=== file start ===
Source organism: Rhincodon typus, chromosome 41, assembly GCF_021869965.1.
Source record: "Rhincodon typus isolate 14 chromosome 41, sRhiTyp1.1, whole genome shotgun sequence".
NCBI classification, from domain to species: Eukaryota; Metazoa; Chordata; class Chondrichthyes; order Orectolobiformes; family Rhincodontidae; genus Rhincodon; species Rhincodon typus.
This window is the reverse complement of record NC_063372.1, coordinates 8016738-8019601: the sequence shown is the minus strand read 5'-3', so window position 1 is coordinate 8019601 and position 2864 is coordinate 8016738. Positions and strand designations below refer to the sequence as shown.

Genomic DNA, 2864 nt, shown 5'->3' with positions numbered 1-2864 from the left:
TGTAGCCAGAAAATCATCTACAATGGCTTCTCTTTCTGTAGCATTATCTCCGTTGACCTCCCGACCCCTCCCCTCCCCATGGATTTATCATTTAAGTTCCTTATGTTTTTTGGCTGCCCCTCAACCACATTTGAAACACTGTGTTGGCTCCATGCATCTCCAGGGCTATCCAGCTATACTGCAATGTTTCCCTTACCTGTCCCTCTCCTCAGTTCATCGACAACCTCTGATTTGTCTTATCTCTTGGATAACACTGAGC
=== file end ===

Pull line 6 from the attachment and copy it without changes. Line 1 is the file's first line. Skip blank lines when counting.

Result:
TGTAGCCAGAAAATCATCTACAATGGCTTCTCTTTCTGTAGCATTATCTCCGTTGACCTCCCGACCCCTCCCCTCCCCATGGATTTATCATTTAAGTTCCTTATGTTTTTTGGCTGCCCCTCAACCACATTTGAAACACTGTGTTGGCTCCATGCATCTCCAGGGCTATCCAGCTATACTGCAATGTTTCCCTTACCTGTCCCTCTCCTCAGTTCATCGACAACCTCTGATTTGTCTTATCTCTTGGATAACACTGAGC